Beth Krommes

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Beth Krommes
Beth Krommes.jpg
Krommes at the Mazza Museum in 2010
Born 1956
Pennsylvania, USA
Occupation Illustrator
Nationality American
Period 1999–present
Genre Children's picture books
Notable works The House in the Night
Notable awards Caldecott Medal
2009

Beth Krommes (born 1956) is an American illustrator of children's books. Her work has won several honors, including the 2002 Golden Kite Award and the 2009 Caldecott Medal.

Biography[edit]

Krommes was born in Pennsylvania in 1956.[1][2] She attended Syracuse University, where she earned a BFA in painting, and the University of Massachusetts Amherst, where she earned an MAT in art education.[3] She has been illustrating children's books since 1989.[1] Her illustrations for The Lamp, the Ice, and the Boat Called Fish won her the 2001 Golden Kite Award for picture book illustration.[4] In 2009, she won the Caldecott Medal for her work on The House in the Night.[1] She is married and has two daughters. [3]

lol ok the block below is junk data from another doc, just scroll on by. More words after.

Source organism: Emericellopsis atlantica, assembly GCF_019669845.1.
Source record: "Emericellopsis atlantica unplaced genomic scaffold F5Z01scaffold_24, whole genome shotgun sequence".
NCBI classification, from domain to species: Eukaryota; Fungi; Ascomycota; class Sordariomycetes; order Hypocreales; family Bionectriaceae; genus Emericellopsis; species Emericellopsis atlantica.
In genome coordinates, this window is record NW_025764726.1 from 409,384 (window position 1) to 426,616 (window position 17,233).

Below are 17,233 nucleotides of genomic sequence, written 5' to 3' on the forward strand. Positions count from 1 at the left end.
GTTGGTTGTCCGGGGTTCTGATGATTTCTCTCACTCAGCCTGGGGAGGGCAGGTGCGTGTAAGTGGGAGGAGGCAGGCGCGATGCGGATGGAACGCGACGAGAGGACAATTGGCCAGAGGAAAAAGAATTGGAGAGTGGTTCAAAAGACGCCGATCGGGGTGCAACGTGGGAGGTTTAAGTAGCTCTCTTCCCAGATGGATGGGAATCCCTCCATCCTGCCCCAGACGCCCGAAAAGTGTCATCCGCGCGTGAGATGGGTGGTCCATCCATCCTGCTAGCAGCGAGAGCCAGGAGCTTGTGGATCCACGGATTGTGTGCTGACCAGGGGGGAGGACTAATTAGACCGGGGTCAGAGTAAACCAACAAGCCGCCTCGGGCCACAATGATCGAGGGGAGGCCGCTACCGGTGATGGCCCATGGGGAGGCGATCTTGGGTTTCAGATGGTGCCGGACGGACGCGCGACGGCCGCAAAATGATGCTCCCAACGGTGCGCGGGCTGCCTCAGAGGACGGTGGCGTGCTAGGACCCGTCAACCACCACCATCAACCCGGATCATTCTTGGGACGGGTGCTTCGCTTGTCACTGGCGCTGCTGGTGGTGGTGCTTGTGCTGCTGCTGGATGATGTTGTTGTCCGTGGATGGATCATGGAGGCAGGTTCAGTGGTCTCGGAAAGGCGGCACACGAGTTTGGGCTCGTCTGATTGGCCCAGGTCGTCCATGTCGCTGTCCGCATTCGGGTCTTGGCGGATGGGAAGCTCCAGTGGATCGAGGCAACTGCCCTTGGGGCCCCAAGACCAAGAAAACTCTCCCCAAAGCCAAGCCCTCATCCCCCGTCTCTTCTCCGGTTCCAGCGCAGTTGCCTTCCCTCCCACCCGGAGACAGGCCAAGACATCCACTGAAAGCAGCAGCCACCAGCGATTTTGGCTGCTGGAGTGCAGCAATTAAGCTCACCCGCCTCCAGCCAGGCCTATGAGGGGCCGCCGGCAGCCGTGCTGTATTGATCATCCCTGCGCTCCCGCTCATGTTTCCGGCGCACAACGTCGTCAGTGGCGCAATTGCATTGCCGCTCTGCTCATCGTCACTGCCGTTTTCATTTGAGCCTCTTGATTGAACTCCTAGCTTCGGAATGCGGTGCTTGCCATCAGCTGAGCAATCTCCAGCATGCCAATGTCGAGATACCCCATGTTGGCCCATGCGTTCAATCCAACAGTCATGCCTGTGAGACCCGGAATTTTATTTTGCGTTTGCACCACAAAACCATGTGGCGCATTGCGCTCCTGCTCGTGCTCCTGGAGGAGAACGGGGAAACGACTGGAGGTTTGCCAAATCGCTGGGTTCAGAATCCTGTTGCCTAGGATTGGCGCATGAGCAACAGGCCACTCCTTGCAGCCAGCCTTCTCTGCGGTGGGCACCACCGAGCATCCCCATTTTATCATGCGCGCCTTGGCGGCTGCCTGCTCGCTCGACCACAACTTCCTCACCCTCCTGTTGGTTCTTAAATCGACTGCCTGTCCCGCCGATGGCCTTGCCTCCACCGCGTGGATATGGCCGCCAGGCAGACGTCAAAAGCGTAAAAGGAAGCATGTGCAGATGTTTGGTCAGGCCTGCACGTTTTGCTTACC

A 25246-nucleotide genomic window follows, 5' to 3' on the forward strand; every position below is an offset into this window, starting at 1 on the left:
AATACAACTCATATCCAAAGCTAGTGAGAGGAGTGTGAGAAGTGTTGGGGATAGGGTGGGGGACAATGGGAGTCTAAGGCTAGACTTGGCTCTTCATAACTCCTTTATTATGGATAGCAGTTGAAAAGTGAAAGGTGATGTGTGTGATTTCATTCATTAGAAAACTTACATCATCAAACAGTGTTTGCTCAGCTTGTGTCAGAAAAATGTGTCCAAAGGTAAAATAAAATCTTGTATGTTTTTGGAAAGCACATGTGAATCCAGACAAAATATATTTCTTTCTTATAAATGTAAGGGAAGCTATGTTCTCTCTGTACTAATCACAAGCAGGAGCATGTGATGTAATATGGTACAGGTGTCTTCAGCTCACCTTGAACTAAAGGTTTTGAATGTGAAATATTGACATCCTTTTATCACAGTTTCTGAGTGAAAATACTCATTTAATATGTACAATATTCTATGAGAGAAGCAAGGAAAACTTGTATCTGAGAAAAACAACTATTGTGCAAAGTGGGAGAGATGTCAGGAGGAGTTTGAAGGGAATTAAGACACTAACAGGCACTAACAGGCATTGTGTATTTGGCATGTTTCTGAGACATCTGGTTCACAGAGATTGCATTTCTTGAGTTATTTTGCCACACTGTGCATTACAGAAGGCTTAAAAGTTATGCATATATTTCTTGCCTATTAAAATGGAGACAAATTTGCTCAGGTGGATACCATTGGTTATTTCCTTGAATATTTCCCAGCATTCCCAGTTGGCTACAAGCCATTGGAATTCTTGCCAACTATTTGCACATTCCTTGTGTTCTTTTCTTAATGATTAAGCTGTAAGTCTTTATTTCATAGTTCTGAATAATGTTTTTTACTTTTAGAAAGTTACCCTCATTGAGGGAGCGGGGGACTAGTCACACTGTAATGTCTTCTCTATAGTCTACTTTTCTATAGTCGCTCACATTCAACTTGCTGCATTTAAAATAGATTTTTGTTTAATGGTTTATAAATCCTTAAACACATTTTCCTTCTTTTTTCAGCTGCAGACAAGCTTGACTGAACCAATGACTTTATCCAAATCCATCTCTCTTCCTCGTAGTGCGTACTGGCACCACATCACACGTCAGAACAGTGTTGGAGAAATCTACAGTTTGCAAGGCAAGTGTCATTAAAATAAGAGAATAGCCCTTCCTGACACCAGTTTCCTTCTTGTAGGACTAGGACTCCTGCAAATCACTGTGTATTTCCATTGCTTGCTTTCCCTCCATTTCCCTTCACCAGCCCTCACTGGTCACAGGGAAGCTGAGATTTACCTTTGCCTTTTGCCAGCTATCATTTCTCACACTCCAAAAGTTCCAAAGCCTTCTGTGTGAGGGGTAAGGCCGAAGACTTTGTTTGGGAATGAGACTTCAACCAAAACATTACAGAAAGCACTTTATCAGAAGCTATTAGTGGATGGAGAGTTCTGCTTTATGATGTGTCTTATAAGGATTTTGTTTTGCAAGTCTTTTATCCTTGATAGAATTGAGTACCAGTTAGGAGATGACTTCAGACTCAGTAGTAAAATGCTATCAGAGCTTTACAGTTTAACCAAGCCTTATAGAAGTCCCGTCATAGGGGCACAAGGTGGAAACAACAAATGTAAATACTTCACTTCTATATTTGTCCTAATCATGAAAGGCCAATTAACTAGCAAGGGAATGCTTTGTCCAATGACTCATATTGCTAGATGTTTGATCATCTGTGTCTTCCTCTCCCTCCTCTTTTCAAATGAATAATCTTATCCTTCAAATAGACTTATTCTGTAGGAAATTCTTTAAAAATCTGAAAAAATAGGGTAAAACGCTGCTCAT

Books illustrated[edit]

  • Grandmother Winter, written by Phyllis Root (Houghton Mifflin Co., 1999)
  • The Lamp, the Ice, and the Boat Called Fish, Jacqueline Briggs Martin (HM, 2001)
  • The Sun in Me: Poems About the Planet (Cambridge: Barefoot Books, 2003), anthology, ed. Judith Nicholls, 40 pp., OCLC 51724851
  • The Hidden Folk: Stories of Fairies, Dwarves, Selkies and Other Secret Beings, Lise Lunge-Larsen (HM, 2004), 72 pp.
  • Butterfly Eyes and Other Secrets of the Meadow, Joyce Sidman (HM, 2006)
  • The House in the Night, Susan Marie Swanson (HM, 2008)
  • Swirl by Swirl: Spirals in Nature, Joyce Sidman (HM, 2011)
  • Blue on Blue, Dianne White (Beach Lane Books) – forthcoming September 2014, LCCN 2012-14239

See also[edit]

References[edit]

  1. ^ a b c "Neil Gaiman, Beth Krommes win Newbery, Caldecott Medals". American Library Association. Retrieved 6 August 2010. 
  2. ^ "Biography". bethkrommes.com. Retrieved 6 August 2010. 
  3. ^ a b "Beth Krommes". University of Massachusetts Amherst Library. Retrieved 9 August 2010. 
  4. ^ "Golden Kite Award Recipients". Society of Children's Book Writers and Illustrators. Retrieved 6 August 2010. 

External links[edit]